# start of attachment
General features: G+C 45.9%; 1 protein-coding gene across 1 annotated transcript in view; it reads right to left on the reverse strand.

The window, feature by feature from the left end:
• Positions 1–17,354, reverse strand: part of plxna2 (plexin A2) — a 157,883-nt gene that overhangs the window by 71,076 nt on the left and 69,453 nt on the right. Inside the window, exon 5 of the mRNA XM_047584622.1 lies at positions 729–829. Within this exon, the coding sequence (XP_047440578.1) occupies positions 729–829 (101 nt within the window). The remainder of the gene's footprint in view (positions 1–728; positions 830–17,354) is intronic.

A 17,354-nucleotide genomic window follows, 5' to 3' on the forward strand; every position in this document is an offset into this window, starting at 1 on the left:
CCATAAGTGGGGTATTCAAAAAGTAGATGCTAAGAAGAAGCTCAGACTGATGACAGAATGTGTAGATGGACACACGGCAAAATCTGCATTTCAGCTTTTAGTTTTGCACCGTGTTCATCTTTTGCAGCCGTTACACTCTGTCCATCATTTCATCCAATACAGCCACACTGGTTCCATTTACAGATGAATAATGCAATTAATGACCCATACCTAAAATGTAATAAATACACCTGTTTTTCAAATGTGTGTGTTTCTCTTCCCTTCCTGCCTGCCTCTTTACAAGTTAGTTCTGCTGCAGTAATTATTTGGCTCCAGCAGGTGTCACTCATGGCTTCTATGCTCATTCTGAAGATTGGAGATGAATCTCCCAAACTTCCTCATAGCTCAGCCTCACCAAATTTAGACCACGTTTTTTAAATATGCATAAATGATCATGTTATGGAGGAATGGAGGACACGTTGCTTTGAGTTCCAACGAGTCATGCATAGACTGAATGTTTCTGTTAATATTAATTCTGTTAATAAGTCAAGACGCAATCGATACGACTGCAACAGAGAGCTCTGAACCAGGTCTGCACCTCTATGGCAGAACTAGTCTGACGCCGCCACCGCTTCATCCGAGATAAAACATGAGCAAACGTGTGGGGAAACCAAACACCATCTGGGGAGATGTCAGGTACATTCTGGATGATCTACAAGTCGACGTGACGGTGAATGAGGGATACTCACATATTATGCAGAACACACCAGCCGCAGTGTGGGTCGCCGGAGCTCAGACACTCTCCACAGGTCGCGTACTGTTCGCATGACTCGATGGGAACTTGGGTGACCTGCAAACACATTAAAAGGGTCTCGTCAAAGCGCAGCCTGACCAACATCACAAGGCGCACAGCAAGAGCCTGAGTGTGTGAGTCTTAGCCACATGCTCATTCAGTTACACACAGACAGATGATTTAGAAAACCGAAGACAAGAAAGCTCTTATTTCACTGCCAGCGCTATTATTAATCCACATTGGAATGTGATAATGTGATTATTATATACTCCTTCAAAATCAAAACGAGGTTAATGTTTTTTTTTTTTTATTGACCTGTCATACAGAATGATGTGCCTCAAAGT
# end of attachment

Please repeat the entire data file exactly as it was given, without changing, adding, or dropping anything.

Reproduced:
General features: G+C 45.9%; 1 protein-coding gene across 1 annotated transcript in view; it reads right to left on the reverse strand.

The window, feature by feature from the left end:
• Positions 1–17,354, reverse strand: part of plxna2 (plexin A2) — a 157,883-nt gene that overhangs the window by 71,076 nt on the left and 69,453 nt on the right. Inside the window, exon 5 of the mRNA XM_047584622.1 lies at positions 729–829. Within this exon, the coding sequence (XP_047440578.1) occupies positions 729–829 (101 nt within the window). The remainder of the gene's footprint in view (positions 1–728; positions 830–17,354) is intronic.

A 17,354-nucleotide genomic window follows, 5' to 3' on the forward strand; every position in this document is an offset into this window, starting at 1 on the left:
CCATAAGTGGGGTATTCAAAAAGTAGATGCTAAGAAGAAGCTCAGACTGATGACAGAATGTGTAGATGGACACACGGCAAAATCTGCATTTCAGCTTTTAGTTTTGCACCGTGTTCATCTTTTGCAGCCGTTACACTCTGTCCATCATTTCATCCAATACAGCCACACTGGTTCCATTTACAGATGAATAATGCAATTAATGACCCATACCTAAAATGTAATAAATACACCTGTTTTTCAAATGTGTGTGTTTCTCTTCCCTTCCTGCCTGCCTCTTTACAAGTTAGTTCTGCTGCAGTAATTATTTGGCTCCAGCAGGTGTCACTCATGGCTTCTATGCTCATTCTGAAGATTGGAGATGAATCTCCCAAACTTCCTCATAGCTCAGCCTCACCAAATTTAGACCACGTTTTTTAAATATGCATAAATGATCATGTTATGGAGGAATGGAGGACACGTTGCTTTGAGTTCCAACGAGTCATGCATAGACTGAATGTTTCTGTTAATATTAATTCTGTTAATAAGTCAAGACGCAATCGATACGACTGCAACAGAGAGCTCTGAACCAGGTCTGCACCTCTATGGCAGAACTAGTCTGACGCCGCCACCGCTTCATCCGAGATAAAACATGAGCAAACGTGTGGGGAAACCAAACACCATCTGGGGAGATGTCAGGTACATTCTGGATGATCTACAAGTCGACGTGACGGTGAATGAGGGATACTCACATATTATGCAGAACACACCAGCCGCAGTGTGGGTCGCCGGAGCTCAGACACTCTCCACAGGTCGCGTACTGTTCGCATGACTCGATGGGAACTTGGGTGACCTGCAAACACATTAAAAGGGTCTCGTCAAAGCGCAGCCTGACCAACATCACAAGGCGCACAGCAAGAGCCTGAGTGTGTGAGTCTTAGCCACATGCTCATTCAGTTACACACAGACAGATGATTTAGAAAACCGAAGACAAGAAAGCTCTTATTTCACTGCCAGCGCTATTATTAATCCACATTGGAATGTGATAATGTGATTATTATATACTCCTTCAAAATCAAAACGAGGTTAATGTTTTTTTTTTTTTATTGACCTGTCATACAGAATGATGTGCCTCAAAGT